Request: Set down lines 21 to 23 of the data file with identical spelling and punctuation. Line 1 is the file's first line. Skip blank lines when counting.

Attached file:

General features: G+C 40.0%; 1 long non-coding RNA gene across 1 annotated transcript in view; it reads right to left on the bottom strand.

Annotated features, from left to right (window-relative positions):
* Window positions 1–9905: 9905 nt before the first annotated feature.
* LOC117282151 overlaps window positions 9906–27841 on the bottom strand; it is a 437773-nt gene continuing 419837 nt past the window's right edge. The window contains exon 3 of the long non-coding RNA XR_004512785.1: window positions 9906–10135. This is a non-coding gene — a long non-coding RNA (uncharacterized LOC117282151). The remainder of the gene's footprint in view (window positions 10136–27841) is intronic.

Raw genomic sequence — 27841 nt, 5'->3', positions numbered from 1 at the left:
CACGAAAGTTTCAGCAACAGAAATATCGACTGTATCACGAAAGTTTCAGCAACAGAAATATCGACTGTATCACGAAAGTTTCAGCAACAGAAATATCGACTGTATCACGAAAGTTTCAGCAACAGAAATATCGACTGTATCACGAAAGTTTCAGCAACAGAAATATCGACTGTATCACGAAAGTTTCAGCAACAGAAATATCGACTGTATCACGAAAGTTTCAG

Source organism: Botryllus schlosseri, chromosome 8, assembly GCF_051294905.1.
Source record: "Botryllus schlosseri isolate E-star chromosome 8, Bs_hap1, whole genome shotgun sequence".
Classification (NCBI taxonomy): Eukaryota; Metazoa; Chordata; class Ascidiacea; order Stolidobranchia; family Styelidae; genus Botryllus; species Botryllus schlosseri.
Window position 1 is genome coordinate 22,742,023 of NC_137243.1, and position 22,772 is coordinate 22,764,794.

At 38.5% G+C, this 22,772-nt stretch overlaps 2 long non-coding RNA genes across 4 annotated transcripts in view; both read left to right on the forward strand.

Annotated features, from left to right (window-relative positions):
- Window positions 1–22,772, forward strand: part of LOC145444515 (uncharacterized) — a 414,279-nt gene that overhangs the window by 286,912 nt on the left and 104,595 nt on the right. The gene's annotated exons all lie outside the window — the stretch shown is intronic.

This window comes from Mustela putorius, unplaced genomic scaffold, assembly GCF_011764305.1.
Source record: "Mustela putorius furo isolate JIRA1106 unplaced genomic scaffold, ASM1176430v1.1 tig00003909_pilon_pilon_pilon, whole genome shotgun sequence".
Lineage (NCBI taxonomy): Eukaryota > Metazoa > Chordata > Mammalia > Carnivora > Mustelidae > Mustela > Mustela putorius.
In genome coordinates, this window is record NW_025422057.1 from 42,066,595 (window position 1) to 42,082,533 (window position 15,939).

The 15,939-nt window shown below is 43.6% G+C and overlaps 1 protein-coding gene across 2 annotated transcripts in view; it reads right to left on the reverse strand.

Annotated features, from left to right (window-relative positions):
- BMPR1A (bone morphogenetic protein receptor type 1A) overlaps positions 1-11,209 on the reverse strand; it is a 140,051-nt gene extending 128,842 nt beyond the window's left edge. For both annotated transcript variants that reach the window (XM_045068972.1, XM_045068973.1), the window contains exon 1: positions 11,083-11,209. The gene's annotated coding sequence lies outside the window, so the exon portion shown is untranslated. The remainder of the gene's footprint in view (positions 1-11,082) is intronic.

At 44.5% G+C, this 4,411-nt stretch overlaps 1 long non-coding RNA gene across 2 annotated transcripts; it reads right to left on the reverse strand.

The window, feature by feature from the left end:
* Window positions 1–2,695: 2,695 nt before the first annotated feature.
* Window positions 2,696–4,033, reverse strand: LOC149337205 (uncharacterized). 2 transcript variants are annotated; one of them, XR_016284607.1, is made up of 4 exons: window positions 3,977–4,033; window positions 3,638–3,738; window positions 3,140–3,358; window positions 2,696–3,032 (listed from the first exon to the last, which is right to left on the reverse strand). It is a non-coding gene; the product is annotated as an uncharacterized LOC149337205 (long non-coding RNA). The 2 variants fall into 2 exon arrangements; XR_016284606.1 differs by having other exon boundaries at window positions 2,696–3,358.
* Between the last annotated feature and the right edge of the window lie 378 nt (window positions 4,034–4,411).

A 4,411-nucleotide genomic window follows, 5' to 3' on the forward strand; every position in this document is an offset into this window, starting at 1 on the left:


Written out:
At 44.5% G+C, this 4,411-nt stretch overlaps 1 long non-coding RNA gene across 2 annotated transcripts; it reads right to left on the reverse strand.

The window, feature by feature from the left end:
* Window positions 1–2,695: 2,695 nt before the first annotated feature.